The southern state of Kerala, likewise, is experiencing the effects of the veritable loot. Its second longest river Bharathappuzha has become a victim of indiscriminate sand mining. The journal India Together recently reported, “Despite numerous prohibitions and regulations, sand mining continues rapidly on the riverbed of the Bharathapuzha. Water tables have dropped dramatically, and a land once known for its plentiful rice harvest now faces scarcity of water...In the villages and towns around the river, groundwater levels have fallen drastically, and wells are almost perennially dry”. Last year Palakkad, a district largely dependent on the river for drinking water, saw “one of its worst droughts in its history”. Instead of a free-flowing river that it was, Bharathappuzha had no water in it. Unregulated sand mining during the past decade has all but devoured the riverbed. With the sand cover gone, shrubs and acacia groves have cropped up in the middle of the river. A source of drinking water for about 700,000 people in 175 villages and several towns, Bharathppuzha is rapidly ceasing to be so. Meetings and rallies are held on its dry bed while drinking water in the neighbourhood has become scarce. Palakkad, known as the “The rice bowl of Kerala”, is on the threshold of losing that sobriquet.

Similar has been the fate of the Pamba River, Kerala’s third longest river. For its association with the Sabarimala shrine it is considered sacred and is also known as “Dakshin Ganga”. That, however, has not saved it from meeting the same fate as that of Bharathappuzah. In fact, reckless sand-mining has reduced the water-holding capacity of several rivers in the state. They become trickles soon after the monsoons only to dry up later. Kerala may, in all probability, lose its green mantle and may not be able to live up to its epithet of “God’s own country”.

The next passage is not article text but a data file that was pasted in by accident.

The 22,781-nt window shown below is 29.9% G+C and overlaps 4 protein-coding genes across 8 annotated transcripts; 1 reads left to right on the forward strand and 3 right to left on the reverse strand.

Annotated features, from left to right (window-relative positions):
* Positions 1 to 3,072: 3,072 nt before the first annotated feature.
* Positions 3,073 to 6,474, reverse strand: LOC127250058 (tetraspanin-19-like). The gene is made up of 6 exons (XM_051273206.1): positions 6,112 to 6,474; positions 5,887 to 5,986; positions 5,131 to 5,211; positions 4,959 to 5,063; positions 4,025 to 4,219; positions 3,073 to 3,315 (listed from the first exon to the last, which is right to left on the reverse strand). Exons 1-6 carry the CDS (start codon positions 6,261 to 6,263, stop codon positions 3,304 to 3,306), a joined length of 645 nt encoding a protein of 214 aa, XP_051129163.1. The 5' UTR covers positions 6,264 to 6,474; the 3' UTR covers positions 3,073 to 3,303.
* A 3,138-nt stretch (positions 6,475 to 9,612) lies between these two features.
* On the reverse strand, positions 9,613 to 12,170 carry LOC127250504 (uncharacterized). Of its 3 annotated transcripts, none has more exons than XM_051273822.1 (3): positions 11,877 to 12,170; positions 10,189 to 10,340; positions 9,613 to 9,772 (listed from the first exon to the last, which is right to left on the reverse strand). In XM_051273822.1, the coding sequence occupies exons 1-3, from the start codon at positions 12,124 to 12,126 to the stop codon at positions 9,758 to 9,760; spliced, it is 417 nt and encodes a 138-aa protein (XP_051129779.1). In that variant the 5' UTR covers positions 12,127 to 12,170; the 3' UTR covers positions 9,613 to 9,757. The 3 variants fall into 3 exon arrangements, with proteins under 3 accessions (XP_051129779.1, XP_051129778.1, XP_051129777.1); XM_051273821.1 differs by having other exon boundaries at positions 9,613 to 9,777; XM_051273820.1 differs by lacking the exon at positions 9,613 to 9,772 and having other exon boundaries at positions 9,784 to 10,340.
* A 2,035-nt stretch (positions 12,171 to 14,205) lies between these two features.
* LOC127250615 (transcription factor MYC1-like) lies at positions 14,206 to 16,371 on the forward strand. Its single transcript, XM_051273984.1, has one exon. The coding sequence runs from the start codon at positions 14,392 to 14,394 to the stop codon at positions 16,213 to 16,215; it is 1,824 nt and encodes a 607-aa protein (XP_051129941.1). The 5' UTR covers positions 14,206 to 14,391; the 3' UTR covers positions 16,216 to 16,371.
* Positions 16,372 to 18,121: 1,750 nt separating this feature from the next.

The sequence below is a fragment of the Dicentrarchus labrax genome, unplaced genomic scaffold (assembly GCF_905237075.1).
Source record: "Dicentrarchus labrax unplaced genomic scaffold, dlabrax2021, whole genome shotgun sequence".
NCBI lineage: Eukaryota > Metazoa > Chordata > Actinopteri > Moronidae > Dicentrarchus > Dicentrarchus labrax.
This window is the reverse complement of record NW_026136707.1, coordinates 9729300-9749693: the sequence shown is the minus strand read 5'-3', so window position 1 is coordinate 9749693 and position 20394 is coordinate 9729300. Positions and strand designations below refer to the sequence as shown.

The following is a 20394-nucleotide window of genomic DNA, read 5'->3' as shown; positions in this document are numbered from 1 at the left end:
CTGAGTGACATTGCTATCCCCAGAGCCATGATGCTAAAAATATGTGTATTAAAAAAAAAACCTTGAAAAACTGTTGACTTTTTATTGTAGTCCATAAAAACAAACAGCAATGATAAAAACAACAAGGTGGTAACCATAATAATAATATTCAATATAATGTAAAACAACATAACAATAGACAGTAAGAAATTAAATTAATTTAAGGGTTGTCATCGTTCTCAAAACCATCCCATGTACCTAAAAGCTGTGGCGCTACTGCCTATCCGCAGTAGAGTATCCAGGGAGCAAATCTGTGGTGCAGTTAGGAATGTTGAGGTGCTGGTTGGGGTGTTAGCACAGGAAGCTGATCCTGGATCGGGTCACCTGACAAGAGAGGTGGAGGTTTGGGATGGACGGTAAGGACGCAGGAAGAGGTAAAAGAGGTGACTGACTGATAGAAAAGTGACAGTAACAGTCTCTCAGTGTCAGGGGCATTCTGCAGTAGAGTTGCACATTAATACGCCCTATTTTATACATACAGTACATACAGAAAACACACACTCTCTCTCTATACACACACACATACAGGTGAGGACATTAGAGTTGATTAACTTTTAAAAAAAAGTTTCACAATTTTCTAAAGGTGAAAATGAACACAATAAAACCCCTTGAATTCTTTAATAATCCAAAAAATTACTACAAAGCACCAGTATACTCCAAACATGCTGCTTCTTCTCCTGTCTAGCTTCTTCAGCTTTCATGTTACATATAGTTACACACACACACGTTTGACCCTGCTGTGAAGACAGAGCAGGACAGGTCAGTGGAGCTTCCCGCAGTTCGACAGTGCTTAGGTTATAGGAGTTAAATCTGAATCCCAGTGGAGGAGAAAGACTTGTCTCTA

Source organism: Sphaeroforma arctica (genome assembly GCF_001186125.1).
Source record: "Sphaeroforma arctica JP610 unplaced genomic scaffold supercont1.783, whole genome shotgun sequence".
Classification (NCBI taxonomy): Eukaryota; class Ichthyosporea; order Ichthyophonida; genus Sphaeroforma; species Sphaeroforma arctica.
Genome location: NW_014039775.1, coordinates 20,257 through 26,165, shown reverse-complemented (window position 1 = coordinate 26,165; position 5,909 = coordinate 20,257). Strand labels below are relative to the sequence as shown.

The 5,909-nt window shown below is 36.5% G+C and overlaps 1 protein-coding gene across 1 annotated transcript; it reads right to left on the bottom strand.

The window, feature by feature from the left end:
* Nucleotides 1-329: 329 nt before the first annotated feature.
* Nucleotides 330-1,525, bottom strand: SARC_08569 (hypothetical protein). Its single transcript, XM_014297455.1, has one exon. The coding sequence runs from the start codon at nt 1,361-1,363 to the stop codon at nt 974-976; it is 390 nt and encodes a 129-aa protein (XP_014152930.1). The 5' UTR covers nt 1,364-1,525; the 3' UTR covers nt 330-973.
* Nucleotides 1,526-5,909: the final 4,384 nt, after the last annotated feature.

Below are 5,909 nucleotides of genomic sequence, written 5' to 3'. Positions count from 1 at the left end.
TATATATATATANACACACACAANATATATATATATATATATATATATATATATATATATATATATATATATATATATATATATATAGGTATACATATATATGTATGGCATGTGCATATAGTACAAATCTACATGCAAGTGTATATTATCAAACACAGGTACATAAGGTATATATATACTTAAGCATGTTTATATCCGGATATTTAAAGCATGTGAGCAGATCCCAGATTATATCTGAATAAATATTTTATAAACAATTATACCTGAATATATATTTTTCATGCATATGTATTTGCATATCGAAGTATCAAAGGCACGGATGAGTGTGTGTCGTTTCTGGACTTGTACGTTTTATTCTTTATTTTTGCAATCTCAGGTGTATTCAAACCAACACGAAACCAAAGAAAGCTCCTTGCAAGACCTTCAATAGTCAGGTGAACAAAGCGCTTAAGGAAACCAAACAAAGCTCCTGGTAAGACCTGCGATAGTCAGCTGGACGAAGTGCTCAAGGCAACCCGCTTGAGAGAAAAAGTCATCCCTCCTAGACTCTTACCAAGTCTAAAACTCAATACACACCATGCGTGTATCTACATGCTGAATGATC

Little up north , the supposedly sacred Godavari River, flowing from West to East over the Deccan plateau, has been mined so badly for its sands that its basin in the Marathwada region of Maharashtra State has almost dried up. In Aurangabad district, villagers have recounted to “Down to Earth”, the well-known environmental periodical, how Godavari would be brimming with water until only about two years ago, but now it has considerably shrunk, so much so that scores of villages in Paithan tehsil have to get water through tankers. This is so despite the existence of the nearby big Jaikwadi dam. Wells have dried up and farmers have to have water piped in over long distances. Rocks jut out in the mercilessly excavated banks of the Godavari near Wadwali village, the resident farmers of which had threatened to commit self-immolation in front of the district collector’s office. According to rules, sand can be excavated only up to a depth of one metre but greedy contractors, most without permits, in connivance with officials, dig up to as much as seven metres. Rules and regulations are seldom observed. It is kind of free for all.

The instances cited above are only illustrative. The malaise is pretty widespread as many other states, like Gujarat, Karnatak, Tamilnadu, etc. are also victims of unchecked illegal sand-mining the consequences of which, needless to say, are very serious. Rivers of India are already seriously sick. Polluted by industrial and urban effluents, they are also victims of deforestation in their catchments, sequential damming and degradation because of unchecked sand-mining on their banks and beds. Besides, erratic monsoons, induced by changing climate is taking its toll, adversely impacting their capacity to sustain the current levels of economic activities, especially agricultural productivity.

The Prime Minister, Dr. Manmohan Singh, has already warned that the country has to snap out of its false sense of food-security. Perhaps, he also needs to advise the states to take necessary care of their rivers and other water resources so that the country is prevented from being overtaken by desertification, famine and hunger.